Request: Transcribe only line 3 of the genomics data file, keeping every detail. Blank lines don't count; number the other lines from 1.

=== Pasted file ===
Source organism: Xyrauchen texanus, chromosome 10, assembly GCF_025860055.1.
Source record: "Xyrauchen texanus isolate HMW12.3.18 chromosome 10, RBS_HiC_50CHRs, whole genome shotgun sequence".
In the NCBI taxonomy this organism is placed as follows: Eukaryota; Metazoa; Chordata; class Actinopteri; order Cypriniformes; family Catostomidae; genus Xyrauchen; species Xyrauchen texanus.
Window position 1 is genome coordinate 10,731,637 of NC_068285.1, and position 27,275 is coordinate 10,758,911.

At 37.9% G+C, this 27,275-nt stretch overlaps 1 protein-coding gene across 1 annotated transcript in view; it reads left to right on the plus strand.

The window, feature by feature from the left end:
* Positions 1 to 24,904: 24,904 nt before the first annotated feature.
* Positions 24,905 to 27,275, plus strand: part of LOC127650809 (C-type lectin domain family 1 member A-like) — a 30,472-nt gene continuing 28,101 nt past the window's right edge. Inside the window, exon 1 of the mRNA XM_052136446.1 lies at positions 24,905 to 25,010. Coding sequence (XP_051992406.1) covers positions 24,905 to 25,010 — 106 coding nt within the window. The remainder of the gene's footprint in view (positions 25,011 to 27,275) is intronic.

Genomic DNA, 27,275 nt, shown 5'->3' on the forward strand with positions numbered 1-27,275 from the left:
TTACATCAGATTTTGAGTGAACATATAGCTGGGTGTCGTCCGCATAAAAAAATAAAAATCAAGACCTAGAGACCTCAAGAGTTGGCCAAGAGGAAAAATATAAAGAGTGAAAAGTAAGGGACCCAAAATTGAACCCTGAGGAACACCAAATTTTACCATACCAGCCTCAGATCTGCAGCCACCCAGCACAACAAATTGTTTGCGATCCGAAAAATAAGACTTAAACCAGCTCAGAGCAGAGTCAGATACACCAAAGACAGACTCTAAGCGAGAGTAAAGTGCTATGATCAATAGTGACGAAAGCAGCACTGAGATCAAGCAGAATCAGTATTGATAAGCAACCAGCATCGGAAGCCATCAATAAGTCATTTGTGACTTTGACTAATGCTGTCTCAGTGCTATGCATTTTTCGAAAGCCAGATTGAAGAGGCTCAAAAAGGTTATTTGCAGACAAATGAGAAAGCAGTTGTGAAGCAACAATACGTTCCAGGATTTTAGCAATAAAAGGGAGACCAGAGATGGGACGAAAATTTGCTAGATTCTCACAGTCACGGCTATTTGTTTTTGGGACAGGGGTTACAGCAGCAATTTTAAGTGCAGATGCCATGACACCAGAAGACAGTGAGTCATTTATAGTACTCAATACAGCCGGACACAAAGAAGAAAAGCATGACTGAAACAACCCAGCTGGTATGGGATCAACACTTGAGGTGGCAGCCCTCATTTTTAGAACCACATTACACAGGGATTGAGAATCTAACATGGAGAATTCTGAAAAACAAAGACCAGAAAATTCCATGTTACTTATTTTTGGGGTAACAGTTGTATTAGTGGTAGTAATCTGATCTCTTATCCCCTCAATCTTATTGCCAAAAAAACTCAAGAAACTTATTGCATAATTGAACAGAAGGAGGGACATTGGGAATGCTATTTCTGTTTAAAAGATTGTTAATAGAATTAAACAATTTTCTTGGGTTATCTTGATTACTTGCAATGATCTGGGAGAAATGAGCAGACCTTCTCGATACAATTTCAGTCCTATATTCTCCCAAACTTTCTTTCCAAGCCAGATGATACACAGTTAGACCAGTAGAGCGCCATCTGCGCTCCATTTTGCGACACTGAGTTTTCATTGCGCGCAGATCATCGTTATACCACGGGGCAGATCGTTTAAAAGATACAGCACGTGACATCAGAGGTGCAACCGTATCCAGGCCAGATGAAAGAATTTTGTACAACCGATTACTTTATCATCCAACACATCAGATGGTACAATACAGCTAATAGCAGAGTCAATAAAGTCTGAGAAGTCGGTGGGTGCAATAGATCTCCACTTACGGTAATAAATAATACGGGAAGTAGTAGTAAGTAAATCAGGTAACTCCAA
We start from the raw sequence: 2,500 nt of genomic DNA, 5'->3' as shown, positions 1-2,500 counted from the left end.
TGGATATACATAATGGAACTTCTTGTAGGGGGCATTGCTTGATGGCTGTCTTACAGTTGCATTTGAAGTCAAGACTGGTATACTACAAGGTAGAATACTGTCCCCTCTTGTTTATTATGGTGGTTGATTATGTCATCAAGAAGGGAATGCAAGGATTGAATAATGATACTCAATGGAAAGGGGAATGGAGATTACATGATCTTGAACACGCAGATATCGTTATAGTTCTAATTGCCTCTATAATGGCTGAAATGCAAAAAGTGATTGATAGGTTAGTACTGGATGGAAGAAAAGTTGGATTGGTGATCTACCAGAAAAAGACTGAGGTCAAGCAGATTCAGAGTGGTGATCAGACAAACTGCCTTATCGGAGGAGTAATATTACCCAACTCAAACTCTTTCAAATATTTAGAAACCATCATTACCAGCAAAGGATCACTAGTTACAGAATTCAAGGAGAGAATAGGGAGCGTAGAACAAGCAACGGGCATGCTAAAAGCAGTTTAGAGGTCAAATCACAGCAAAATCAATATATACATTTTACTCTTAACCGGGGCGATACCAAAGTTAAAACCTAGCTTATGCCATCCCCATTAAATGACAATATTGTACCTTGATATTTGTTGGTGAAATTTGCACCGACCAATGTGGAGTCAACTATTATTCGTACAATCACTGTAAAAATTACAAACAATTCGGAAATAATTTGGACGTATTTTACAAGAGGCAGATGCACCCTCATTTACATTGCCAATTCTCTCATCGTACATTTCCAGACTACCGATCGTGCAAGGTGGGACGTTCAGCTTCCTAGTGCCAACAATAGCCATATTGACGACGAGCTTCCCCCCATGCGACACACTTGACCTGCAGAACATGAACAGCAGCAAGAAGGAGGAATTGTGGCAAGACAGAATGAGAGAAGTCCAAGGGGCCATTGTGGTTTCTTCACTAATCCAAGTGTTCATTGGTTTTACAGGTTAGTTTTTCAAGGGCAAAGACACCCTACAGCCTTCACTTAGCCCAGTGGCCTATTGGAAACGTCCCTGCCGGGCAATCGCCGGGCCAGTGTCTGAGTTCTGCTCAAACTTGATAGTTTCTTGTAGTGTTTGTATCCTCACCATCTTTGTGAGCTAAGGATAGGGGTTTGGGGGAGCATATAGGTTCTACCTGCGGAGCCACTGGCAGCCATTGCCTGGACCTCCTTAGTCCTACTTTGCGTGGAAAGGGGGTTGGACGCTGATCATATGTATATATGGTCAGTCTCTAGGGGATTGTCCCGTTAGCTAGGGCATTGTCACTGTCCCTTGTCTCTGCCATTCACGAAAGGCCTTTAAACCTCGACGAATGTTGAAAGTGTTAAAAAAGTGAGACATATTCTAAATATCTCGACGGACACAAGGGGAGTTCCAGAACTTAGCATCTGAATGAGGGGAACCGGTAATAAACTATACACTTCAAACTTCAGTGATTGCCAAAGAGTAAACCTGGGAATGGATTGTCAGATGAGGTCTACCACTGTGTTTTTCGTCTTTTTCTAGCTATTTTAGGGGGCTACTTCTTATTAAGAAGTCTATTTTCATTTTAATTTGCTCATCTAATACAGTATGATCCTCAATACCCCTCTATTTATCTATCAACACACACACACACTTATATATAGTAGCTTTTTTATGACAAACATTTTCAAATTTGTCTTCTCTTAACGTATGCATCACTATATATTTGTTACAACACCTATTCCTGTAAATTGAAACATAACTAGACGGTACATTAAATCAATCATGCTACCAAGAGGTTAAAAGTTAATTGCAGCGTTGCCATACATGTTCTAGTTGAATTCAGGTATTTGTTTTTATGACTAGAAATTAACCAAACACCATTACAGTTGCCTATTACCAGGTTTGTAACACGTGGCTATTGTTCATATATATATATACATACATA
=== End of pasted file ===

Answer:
In the NCBI taxonomy this organism is placed as follows: Eukaryota; Metazoa; Chordata; class Actinopteri; order Cypriniformes; family Catostomidae; genus Xyrauchen; species Xyrauchen texanus.